China’s big clampdown and the question of what ‘tech’ really is

As one approaches middle age, the mind turns increasingly philosophical and starts questioning tenets once held to be an immutable truth. With this column turning fifty-one, the same phenomenon has forced it to question a very basic canon itself - Is what we call and celebrate as tech, really tech? This thought was triggered by a famous story about an eminent data scientist Jeffrey Hammerbacher, an early Facebook employee. In a now-famous interview with BusinessWeek, he mused: “The best minds of my generation are thinking about how to make people click ads...” Hammerbacher then left the ad-clicking business to Facebook and went on to build Cloudera, an enterprise data platform company.

This philosophical thought was further reinforced by a recent Substack post ( ) by another Bloomberg columnist Noah Smith, which offered an intriguing reason as to why China seems to be wilfully demolishing its ‘tech’ industry. It started with Jack Ma, the iconic founder of the Alibaba Group vanishing from public sight, sabotaging the $37 billion listing of his Ant Group. Then came the famous Didi episode, where ‘China’s Uber’ had a sterling IPO, but was banned from onboarding new customers just a couple of days later ‘national security grounds’. Other Chinese tech majors like Bytedance and Baidu are also under similar regulatory pressure and are now undergoing what is officially called ‘rectification’.

A few experts believe that this is like the antitrust pressures being put on Google, Apple, Facebook, and Amazon in the West. Many, on the other hand, believe that this is because the tech companies have become too powerful and arrogant, and the Communist Party wants to show them who is boss. The Alibaba crackdown, for instance, came days after Jack Ma publicly disparaged Chinese public-sector banks of operating with a "pawn-shop mentality". The clampdown of Big Tech in China seems to be systemically different than in the US and Europe – China seems to be attacking the entire tech sector! It is not only the giants that are under the hammer, but even venture funding seems to have shrunk. For decades China assiduously built up its tech companies and its tech sector and touted a different industrial and Internet model than the West. Arguably, this was a resounding success, with China creating its own world class technology gems. Then why is it now deliberately destroying its own creation, and strangling the golden goose in its adolescence?

This is where Noah Smith presents an intriguing argument: China, he says, does not consider what we define typically as ‘tech’ to be tech, perhaps it has a different definition of it. His argument is that China is not attacking all tech companies – for example, telecom giant Huawei is solidly backed by the Chinese government. It is throwing gobs of money to build a world-class domestic semiconductor industry, and the heavy spending on Artificial Intelligence continues unabated. It is the consumer-facing, social networking and payments industries that seem to be in the crosshairs, not the hardware or electronics or deep-tech players.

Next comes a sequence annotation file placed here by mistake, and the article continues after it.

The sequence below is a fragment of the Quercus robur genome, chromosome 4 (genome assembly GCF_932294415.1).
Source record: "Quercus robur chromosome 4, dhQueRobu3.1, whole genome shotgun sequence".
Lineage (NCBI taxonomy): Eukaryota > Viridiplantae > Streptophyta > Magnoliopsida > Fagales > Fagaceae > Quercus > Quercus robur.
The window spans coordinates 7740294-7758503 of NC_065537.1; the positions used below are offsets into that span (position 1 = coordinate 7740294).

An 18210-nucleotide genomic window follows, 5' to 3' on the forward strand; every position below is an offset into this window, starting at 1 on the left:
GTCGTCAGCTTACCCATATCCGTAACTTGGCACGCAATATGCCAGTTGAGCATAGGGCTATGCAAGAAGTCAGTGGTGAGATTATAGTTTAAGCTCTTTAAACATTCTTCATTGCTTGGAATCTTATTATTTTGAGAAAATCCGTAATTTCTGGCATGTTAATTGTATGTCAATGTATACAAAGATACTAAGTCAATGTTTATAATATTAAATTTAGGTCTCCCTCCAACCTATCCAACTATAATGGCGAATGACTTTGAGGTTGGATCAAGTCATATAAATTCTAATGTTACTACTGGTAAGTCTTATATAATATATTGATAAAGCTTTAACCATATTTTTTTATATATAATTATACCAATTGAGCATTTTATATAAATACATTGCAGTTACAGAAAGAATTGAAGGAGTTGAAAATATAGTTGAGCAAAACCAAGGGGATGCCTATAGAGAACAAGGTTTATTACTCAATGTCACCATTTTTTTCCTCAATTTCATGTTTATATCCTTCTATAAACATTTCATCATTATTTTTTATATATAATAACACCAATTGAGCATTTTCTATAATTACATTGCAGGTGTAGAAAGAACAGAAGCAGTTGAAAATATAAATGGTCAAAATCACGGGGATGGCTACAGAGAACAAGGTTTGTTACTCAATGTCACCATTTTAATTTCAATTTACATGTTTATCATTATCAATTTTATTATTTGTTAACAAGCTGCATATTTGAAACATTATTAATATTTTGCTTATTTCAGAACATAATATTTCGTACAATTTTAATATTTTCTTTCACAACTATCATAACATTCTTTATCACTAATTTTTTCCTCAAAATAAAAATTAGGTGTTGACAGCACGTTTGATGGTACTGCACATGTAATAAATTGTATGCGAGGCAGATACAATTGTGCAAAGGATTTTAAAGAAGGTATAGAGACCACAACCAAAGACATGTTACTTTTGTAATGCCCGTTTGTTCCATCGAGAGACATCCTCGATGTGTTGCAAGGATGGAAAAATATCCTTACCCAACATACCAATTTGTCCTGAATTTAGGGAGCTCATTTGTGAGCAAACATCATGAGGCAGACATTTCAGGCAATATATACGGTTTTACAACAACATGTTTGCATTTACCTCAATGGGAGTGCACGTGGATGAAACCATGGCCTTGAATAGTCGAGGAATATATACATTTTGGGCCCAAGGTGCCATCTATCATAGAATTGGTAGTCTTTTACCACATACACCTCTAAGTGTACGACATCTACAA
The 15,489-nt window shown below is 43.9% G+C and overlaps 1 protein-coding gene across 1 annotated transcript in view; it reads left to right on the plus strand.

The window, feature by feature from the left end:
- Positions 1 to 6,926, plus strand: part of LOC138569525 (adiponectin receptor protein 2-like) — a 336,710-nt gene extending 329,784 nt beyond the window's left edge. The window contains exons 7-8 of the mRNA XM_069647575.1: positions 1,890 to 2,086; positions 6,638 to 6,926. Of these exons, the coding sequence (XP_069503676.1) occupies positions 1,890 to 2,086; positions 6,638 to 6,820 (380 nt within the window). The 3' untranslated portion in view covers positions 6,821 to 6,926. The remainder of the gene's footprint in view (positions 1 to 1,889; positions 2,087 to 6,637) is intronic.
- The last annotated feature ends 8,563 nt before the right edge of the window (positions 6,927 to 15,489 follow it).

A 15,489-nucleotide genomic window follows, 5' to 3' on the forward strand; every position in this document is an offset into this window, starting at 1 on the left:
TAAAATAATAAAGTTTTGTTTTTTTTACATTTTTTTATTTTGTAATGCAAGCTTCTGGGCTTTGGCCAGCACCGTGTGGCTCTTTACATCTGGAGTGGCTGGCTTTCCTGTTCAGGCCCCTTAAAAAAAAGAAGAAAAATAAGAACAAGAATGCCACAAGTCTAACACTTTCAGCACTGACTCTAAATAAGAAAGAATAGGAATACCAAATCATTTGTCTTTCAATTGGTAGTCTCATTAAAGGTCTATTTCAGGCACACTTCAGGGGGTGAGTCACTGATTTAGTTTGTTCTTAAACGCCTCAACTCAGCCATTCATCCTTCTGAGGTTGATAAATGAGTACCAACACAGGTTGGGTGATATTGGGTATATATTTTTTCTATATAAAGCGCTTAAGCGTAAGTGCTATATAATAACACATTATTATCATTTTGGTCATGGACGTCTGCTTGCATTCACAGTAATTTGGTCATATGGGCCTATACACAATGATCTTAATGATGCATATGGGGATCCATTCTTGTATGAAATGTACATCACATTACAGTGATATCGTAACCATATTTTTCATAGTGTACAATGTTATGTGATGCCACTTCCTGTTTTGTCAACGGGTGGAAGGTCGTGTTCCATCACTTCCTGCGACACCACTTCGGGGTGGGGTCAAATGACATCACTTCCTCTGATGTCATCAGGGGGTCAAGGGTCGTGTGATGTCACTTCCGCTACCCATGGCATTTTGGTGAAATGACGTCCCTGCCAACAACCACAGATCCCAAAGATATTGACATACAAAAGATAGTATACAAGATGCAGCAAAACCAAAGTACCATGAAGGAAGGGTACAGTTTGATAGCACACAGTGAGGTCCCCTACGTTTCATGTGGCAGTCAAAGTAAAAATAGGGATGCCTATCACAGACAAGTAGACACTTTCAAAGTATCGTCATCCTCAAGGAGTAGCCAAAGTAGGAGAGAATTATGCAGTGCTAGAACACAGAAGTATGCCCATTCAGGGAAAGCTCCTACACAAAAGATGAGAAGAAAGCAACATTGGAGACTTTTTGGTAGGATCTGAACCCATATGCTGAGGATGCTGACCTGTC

Smith argues that perhaps the West is too enamoured by the consumer facing Facebooks and Googles of the world, since they are insanely profitable, with their very low overheads, powerful network effects, and the proprietary algorithms that spin gold out of ‘free’ data. The West is intrinsically capitalist and equates profit with value, and they are good at building these super profitable consumer network companies, and so this is ‘tech’ for them – not necessarily the Ciscos or the Honeywells of the world, which make real tangible hardware but do not throw out piles of cash. Maybe the Chinese see things differently – they are interested in a ‘hard’ tech sector, which makes chips, engines, fuels, and aircraft. Things which add real economic value, rather than exploit first-mover advantage, and ‘squat on unproductive digital land’ deriving profits ‘more from rents, rather than real value added’. The Chinese want tech to win wars, as per Noah, not for just making life soft, by defining tech as something that enables everything delivered seamlessly to your door, or by effortlessly making you forget people’s phone numbers, names, or the way to their home. 

As Gregg Satel writes: “It’s a strange conceit of digital denizens that their businesses are something nobler than other industries. While it is true that technology can do some wonderful things, if the aim of Silicon Valley entrepreneurs was truly to change the world, why wouldn’t they apply their formidable talents to something like curing cancer or feeding the hungry?” Even in the West, there are clearly some honourable exceptions: Elon Musk is solving space travel, electric transportation, alternative energy, brain-machine communication, and urban commutes, while most of his contemporaries focus on ad-clicks. Scientists have saved the world by blitzing through mRNA and other vaccines. But it is perhaps the Chinese, with their Confucian hundred-year vision, who seem to be turbocharging this move back towards real ‘tech’. And, to create that, they know they need to destroy the ‘pretender’ that exists today?